Sharing a stage with Myanmar leader Aung San Suu Kyi in the capital, Naypyidaw, he did not address the Rohingya crisis head-on but instead tip-toed around the unfolding humanitarian emergency
Pope avoids mentioning Rohingya in Myanmar address
Pope Francis called for respect for rights and justice in a keenly-watched address in Myanmar on Tuesday, but refrained from any mention of the Rohingya or the ethnic cleansing that has driven huge numbers of the Muslim minority from the country.
Sharing a stage with Myanmar leader Aung San Suu Kyi in the capital, Naypyidaw, he did not address the Rohingya crisis head-on but instead tip-toed around the unfolding humanitarian emergency.
Peace can only be achieved through "justice and a respect for human rights", he said in a broadly-framed speech that also called for "respect for each ethnic group and its identity".
The word "Rohingya", an incendiary term in a mainly Buddhist country where the Muslim minority are denied citizenship and branded illegal "Bengali" immigrants, was entirely absent from his speech.
Pope Francis has repeatedly defended the persecuted group, some 620,000 of whom have fled from Myanmar's Rakhine state to Bangladesh since August.
Rights groups had urged him to tackle Myanmar about its treatment of the minority during his four-day visit, but the local Catholic Church cautioned him against straying into the Rohingya issue.
Aung San Suu Kyi, a Nobel Peace Prize winner, has been ostracised by a global rights community that once adored her but is now outraged at her tepid response to the plight of the Rohingya.
She spoke of the challenges her country faces as it creeps out of the shadow of five decades of military rule, but also did not reference the Rohingya.
The government aimed to build the nation by "protecting rights, fostering tolerance, ensuring security for all", she said in a short speech, that gave a nod to global concern over the "situation in the Rakhine".
The pope's peace mission is studded with pitfalls in Myanmar, where a monk-led Buddhist nationalist movement has fostered widespread loathing for the Rohingya.
In recognition of those tensions his public speech was "very carefully worded", Myanmar-based political analyst Richard Horsey said, speculating "he is likely to have been more forthright in private meetings with Myanmar's leaders".
But the pontiff's words were of little comfort to Rohingya stuck in dire conditions in Bangladesh.
"We are very much disappointed that he did not mention the Rohingya crisis," said Rohingya activist Mohammad Zubair from Kutupalong refugee camp, speaking of a religious leader who previously "even held prayers for the Rohingya".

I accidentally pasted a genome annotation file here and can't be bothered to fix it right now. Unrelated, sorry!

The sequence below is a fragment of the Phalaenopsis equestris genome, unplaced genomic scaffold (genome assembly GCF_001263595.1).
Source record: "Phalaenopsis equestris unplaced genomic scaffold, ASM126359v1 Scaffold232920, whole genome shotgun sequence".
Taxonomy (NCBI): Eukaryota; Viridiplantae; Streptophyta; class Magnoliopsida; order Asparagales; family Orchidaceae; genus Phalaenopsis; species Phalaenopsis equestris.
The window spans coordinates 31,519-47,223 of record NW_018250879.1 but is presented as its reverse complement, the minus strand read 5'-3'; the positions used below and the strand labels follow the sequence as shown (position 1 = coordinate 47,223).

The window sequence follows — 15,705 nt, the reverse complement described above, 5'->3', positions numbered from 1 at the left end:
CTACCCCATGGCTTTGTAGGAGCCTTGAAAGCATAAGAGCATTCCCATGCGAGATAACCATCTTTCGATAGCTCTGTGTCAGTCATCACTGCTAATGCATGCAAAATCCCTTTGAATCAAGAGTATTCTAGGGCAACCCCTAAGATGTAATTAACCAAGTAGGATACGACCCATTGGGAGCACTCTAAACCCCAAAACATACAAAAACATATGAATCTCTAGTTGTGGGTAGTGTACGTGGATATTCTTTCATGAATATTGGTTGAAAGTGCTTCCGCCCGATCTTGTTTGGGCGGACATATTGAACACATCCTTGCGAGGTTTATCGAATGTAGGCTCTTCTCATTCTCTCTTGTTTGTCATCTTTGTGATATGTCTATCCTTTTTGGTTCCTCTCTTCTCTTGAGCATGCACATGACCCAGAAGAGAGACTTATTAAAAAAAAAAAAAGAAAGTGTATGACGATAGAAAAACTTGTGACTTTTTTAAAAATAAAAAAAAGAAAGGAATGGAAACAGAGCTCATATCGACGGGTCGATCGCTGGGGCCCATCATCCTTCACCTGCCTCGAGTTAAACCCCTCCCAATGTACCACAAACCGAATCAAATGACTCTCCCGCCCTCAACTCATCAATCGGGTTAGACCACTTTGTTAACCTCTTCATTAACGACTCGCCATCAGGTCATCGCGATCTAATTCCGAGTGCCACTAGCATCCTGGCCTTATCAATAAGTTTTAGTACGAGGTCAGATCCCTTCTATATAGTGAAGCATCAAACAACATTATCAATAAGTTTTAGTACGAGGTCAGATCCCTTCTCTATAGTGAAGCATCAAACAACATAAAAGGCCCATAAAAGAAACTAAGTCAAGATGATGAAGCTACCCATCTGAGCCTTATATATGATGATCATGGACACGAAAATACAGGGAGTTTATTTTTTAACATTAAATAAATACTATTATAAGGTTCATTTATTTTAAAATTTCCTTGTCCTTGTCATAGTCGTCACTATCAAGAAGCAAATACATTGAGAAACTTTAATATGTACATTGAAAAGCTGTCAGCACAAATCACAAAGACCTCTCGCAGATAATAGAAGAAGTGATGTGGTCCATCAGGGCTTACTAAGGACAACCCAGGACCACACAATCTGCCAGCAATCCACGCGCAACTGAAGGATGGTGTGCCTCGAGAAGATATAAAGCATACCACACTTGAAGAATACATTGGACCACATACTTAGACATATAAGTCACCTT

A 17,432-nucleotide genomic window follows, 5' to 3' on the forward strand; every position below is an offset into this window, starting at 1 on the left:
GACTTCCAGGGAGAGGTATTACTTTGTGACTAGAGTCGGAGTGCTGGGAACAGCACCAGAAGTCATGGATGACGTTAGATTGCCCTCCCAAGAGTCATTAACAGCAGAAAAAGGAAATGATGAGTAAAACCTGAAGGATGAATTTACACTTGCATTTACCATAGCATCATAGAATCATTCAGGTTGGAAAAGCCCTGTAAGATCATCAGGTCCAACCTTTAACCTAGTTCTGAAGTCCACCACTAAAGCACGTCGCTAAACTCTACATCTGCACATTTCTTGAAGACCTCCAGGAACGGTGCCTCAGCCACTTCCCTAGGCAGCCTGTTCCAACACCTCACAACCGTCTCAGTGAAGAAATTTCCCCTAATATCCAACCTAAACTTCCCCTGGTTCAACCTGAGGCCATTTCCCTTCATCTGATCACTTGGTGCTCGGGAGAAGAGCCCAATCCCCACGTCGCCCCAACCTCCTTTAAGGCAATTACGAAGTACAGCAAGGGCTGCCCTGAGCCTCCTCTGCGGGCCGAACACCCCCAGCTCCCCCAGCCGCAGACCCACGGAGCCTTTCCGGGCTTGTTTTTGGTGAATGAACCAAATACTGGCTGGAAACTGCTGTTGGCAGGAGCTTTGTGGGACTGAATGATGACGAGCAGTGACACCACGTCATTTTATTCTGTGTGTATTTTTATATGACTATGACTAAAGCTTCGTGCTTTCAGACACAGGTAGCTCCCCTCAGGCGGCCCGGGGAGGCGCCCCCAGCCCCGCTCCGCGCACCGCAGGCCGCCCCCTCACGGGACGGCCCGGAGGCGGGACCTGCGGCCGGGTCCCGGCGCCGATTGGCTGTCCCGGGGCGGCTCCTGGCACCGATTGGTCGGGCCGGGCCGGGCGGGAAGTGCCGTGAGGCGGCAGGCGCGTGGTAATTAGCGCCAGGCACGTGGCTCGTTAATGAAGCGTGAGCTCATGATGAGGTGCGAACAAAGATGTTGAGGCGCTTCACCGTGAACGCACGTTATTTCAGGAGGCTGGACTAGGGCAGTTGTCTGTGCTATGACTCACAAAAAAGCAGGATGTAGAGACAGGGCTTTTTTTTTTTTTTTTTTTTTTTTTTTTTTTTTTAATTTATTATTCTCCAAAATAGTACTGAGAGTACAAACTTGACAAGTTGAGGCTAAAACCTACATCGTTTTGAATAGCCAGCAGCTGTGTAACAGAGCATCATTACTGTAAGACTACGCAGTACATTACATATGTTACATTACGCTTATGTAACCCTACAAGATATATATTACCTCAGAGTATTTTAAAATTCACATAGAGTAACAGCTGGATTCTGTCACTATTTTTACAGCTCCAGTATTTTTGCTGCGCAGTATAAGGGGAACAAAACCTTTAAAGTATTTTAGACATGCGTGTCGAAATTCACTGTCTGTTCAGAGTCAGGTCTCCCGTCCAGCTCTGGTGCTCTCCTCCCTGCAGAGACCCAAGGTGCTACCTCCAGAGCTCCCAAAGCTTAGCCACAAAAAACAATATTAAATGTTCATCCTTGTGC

Late on Monday, the 80-year-old pontiff received a "courtesy visit" from Myanmar's powerful army chief, whose troops, according to the United Nations and United States, have waged a campaign of ethnic cleansing against the Rohingya in Rakhine.
Senior General Min Aung Hlaing has firmly denied allegations of widespread brutality by his forces, despite the flight of hundreds of thousands who have recounted widespread cases of rape, murder and arson.
His office said the general told the pope there was "no discrimination" in Myanmar, while praising his military for maintaining "the peace and stability of the country".
Aung San Suui Kyi finally came to power after elections in 2015 but has fallen from grace internationally for not doing more to stand up to the army in defence of the Rohingya - whose name she will not publicly utter.
Rights groups have clamoured for the former pro-democracy activist to be stripped of her peace prize. Oxford, the English city she once called home, on Monday removed her Freedom of the City award for "inaction" in the face of oppression of the Rohingya.
Just days before the papal visit, Myanmar and Bangladesh signed a deal to start repatriating Rohingya refugees within two months.
But details of the agreement - including the use of temporary shelters for returnees, many of whose homes have been burned to the ground - raise questions for Rohingya fearful of returning without guarantees of basic rights.
So far, the pontiff has received a warm welcome in Myanmar, whose Catholic community numbers just over 1 per cent of the country's 51 million people.
But some 200,000 Catholics are pouring into the country's commercial capital, Yangon, from all corners of the country ahead of a huge, open-air mass on Wednesday morning.
Pope Francis will travel on to Bangladesh on Thursday.